SARASOTA, Fla. - The Orioles sent Brian Matusz, Wei-Yin Chen, Miguel Gonzalez, Kevin Gausman, Steve Johnson, Eddie Gamboa, Oliver Drake and Dane De La Rosa to the minor league complex at Twin Lakes Park today to throw live batting practice.
Manager Buck Showalter said the six catchers in camp each will be behind the plate for two innings in Sunday’s 1 p.m. instrasquad game on the Ed Smith Stadium field.
I wrote earlier today that Chris Davis worked out in right field. In addition, Jonathan Schoop and Jimmy Paredes took ground balls at shortstop.
Davis provided a reminder of his athleticism with his smooth transition to the outfield.
“That’s one of the reasons I put him out there,” Showalter said. “He also did a nice job for us at third base. This is the versatility and maneuverability it gives us. This is kind of what we have to be able to do, but we’re only going to do it if they can present themselves well defensively, and he can. I think he’s as good a right fielder as he is a first baseman, and we know that he has plenty of arm.
“Steve Pearce played a good outfield for us last year. Both of those guys at first, right and left I feel comfortable playing them. Probably Stevie a little more in left, but I have no doubt that Chris could pick that up if he had to.”
Dariel Alvarez will stay in the outfield, where he continues to show off a plus-throwing arm that attracts the attention of coaches and his teammates.
The Orioles signed Alvarez to a $800,000 bonus in July 2013, six months after he defected from the Cuban National Team. He batted a combined .306/.330/.472 with 37 doubles, three triples, 15 home runs and 87 RBIs in 135 games between Double-A Bowie and Triple-A Norfolk.
Union president Tony Clark said earlier today there have been “ongoing discussions” about playing exhibition games in Cuba, according to the Associated Press. Clark added that there were conversations about Cuba hosting games this spring, but there wasn’t enough time to finalize the details.
The Orioles have discussed going back to Cuba, where they played an exhibition game in 1999. Alvarez, 26, hopes to be on the roster if they can work it out next spring.
“It’s such a dream come true,” he said today through an interpreter, Orioles batting practice pitcher and bullpen catcher Rudy Arias, who’s also a native of Cuba.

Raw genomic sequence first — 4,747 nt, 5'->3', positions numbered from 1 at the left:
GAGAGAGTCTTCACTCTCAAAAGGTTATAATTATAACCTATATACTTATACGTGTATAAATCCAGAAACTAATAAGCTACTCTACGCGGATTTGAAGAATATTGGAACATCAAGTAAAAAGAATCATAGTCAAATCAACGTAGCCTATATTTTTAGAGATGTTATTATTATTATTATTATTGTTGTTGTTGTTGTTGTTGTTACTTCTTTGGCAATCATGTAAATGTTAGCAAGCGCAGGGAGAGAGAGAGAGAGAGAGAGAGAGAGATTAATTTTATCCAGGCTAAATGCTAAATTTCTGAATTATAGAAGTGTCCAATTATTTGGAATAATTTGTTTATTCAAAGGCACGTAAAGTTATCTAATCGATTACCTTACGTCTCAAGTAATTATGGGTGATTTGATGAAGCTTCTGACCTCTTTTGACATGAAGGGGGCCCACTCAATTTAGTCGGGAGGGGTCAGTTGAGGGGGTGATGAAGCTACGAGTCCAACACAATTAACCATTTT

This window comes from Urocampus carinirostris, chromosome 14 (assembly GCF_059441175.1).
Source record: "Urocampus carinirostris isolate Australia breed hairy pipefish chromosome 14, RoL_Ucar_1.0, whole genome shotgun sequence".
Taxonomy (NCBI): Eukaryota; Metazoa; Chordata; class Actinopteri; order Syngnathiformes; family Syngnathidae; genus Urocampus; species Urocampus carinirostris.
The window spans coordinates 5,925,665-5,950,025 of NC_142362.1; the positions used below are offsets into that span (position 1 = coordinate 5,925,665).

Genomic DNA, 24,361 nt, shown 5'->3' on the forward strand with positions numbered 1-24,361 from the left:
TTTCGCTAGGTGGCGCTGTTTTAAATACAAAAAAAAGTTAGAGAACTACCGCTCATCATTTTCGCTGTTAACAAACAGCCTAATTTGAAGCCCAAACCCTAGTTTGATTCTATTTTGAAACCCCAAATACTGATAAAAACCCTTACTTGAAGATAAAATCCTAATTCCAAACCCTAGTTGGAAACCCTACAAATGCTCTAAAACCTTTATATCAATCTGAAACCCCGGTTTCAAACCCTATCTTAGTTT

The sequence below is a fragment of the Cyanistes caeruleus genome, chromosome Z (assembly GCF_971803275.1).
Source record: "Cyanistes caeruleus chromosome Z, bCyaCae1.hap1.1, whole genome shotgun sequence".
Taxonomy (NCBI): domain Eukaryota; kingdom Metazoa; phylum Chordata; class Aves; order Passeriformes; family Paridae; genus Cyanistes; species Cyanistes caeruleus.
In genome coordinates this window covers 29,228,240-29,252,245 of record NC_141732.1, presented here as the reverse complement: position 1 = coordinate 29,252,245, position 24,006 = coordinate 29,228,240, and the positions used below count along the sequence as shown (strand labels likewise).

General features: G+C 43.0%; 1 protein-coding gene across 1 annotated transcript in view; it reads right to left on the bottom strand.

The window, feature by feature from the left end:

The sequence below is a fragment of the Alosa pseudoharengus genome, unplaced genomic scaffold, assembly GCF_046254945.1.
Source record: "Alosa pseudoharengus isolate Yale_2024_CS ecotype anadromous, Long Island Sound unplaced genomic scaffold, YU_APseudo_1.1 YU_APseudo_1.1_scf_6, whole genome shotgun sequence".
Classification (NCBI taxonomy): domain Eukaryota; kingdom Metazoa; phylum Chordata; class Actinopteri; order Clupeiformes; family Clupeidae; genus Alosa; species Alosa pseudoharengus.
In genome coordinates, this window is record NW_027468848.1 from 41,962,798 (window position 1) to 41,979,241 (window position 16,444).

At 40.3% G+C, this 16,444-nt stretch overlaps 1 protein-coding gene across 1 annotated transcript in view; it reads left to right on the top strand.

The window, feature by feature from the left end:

“I’d love to go back to Cuba and show my family, especially coming with the Baltimore Orioles as a baseball player.”
This is Alvarez’s first major league camp and he isn’t overwhelmed by the experience. He’s faced much tougher challenges just getting to the U.S. and starting a new life.
“I’m real happy. All the coaches are helping me a lot and pushing me to get better,” he said.
“In my mindset, I’m coming here to make the team. I’m working as hard as I can to impress the coaches.”
Playing baseball in the U.S. and moving up to the Triple-A level has been a learning experience for Alvarez, who appeared in 10 games at Single-A Frederick and nine at Bowie in 2013.
“Baseball is baseball, but in Cuba it’s a little bit different,” he said. “Over here there’s more perfection to it - defense, throwing to the right base, running the bases well. Those are little things I’ve learned that I didn’t know over there. Over there it’s all playing.”
The transition off the field may present the greatest challenge. Showalter pointed out that Alvarez needs to improve his command of the English language. Cuban outfielder Henry Urrutia, who signed with the Orioles in July 2012, has volunteered to serve as an interpreter.
“I’m here because of my family,” Alvarez said. “There’s a big difference from Cuba. I’ve got all my family there and I’m trying to make the best of it here being a baseball player.
“I understand English, but my thing is speaking it, but I’m learning to pick up a lot of words. I’m learning with my wife. She’s teaching me at night. We’re reading books and stuff.”
Alvarez’s locker is next to Urrutia’s, and that wasn’t done by accident.
“It doesn’t hurt at all,” Showalter said.”What’s funny is, Henry’s English is far ahead of Dariel’s and he’s actually interpreted for me sometimes. Every word I say has to be interpreted. I hope that improves. It’s going to have to improve. It’s going to help him.”